Here's How to Respond When Moderna Vaccine Recipients Have ‘COVID Arm’

Pharmacists and other healthcare professionals using the Moderna mRNA-1293 vaccine to protect against COVID-19 have been somewhat caught by surprise when patients have reported ‘COVID arm.” The delayed hypersensitivity reaction isn’t a contraindication against the second vaccine dose, however, according to public health officials. Here is how a new study characterizes the response and what can be done to alleviate bothersome symptoms.

BOSTON – Chances are that most pharmacists providing COVID-19 vaccines have been questioned about the significance of what has come to be called “COVID arm,” a delayed hypersensitivity reaction after receiving the Moderna mRNA-1273 vaccine .

A letter to the editor published in the New England Journal of Medicine (NEJM) advises that Phase 3 clinical data from the Moderna vaccine trial showed delayed skin hypersensitivity in a small number of the more than 30,000 trial participants. Yet, according to Massachusetts General Hospital-led authors, the large, red, sometimes raised, itchy or painful skin reactions were never fully characterized or explained. The result is that many healthcare professionals are unprepared to recognize them and guide patients on treatment options and completion of the second dose of the vaccine.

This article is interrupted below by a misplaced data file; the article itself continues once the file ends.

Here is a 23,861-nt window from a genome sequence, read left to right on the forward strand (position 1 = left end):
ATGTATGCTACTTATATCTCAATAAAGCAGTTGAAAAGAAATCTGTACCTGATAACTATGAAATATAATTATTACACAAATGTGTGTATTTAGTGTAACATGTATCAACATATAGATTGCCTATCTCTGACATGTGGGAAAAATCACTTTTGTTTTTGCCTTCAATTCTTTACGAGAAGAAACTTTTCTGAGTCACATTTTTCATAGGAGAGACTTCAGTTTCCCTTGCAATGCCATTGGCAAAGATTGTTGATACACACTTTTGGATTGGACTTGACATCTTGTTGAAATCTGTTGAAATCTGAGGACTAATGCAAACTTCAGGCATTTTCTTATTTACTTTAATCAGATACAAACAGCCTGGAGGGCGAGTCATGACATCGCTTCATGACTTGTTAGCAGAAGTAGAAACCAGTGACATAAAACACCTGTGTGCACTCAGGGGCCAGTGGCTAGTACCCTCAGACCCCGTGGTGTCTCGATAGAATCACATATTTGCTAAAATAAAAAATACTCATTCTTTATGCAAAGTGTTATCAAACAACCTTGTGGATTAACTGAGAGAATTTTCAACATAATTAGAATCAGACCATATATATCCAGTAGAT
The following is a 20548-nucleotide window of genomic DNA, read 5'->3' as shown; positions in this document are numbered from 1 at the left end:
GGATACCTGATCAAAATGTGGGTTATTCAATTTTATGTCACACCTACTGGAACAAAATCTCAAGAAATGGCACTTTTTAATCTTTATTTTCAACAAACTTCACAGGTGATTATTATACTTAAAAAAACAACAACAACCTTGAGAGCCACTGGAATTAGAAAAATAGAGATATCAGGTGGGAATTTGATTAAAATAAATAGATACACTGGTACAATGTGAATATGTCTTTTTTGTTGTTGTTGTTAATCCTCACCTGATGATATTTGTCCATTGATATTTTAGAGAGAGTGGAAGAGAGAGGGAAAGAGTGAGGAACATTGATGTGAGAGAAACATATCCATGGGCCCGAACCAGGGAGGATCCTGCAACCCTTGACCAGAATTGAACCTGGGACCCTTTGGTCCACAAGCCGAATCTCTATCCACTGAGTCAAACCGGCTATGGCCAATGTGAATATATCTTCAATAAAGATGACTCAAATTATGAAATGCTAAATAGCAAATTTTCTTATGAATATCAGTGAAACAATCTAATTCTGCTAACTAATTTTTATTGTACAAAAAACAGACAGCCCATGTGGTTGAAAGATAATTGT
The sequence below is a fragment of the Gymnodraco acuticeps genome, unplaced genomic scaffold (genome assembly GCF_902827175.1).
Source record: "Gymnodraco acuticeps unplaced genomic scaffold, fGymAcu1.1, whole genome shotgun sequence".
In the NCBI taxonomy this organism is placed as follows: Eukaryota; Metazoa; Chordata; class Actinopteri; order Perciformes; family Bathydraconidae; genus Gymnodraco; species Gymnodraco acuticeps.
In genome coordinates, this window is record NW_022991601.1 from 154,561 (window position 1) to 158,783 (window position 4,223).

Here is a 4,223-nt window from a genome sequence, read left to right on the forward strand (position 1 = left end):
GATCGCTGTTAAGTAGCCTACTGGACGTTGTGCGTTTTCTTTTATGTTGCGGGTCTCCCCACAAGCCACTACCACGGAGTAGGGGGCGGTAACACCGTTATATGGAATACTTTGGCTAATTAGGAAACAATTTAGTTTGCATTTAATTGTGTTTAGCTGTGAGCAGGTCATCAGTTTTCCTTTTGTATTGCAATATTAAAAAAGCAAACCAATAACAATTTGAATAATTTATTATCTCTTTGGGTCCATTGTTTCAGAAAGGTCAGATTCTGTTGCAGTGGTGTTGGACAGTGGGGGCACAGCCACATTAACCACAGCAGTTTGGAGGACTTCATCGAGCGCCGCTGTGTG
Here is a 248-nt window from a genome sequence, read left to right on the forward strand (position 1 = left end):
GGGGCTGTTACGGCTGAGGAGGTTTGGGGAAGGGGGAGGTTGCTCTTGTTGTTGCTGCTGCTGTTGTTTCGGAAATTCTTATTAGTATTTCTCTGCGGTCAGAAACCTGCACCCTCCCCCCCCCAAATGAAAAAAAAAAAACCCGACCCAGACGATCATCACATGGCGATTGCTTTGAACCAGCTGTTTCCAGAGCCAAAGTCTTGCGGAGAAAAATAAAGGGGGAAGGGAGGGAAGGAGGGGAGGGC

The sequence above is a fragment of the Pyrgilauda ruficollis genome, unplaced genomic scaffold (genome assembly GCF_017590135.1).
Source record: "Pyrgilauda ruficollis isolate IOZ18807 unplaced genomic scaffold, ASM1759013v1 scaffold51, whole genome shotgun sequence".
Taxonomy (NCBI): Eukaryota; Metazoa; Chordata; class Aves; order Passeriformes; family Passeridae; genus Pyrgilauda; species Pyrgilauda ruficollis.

"Whether you've experienced a rash at the injection site right away or this delayed skin reaction, neither condition should prevent you from getting the second dose of the vaccine," explained Kimberly Blumenthal, MD, MSc, lead author of the letter and co-director of the Clinical Epidemiology Program in the division of Rheumatology, Allergy and Immunology at MGH. "Our immediate goal is to make physicians and other care providers aware of this possible delayed reaction, so they are not alarmed, but instead well-informed and equipped to advise their patients accordingly."

In a series of 12 patients with the reaction, Blumenthal and her co-authors observed that symptom onset ranged from four days after the first dose up to 11 days post-vaccination, with a median onset of symptoms on day eight. While most patients were treated with ice and antihistamines, some required corticosteroids and one was erroneously treated with antibiotics, they said.

"Delayed cutaneous hypersensitivity could be confused - by clinicians and patients alike - with a skin infection," added letter co-author Erica Shenoy, MD, PhD, associate chief of the MGH Infection Control Unit. "These types of reactions, however, are not infectious and thus should not be treated with antibiotics."

Symptoms usually cleared up after nearly a week, although half of the patients experienced a reaction after the second dose at or around 48 hours post-vaccination but none of them had a more severe reaction than the first one. . No patient experienced a dose two reaction that was more severe than their dose one reaction.

"For most people who are experiencing this, we believe it's tied to the body's immune system going to work," said Esther Freeman, MD, PhD, director of Global Health Dermatology at MGH and co-author of the NEJM letter. "Overall, this data is reassuring and should not discourage people from getting the vaccine."

The national Centers for Disease Control and Prevention has advised that vaccine recipients who have the hypersensitivity reaction after the first dose should have the second dose in the other arm.

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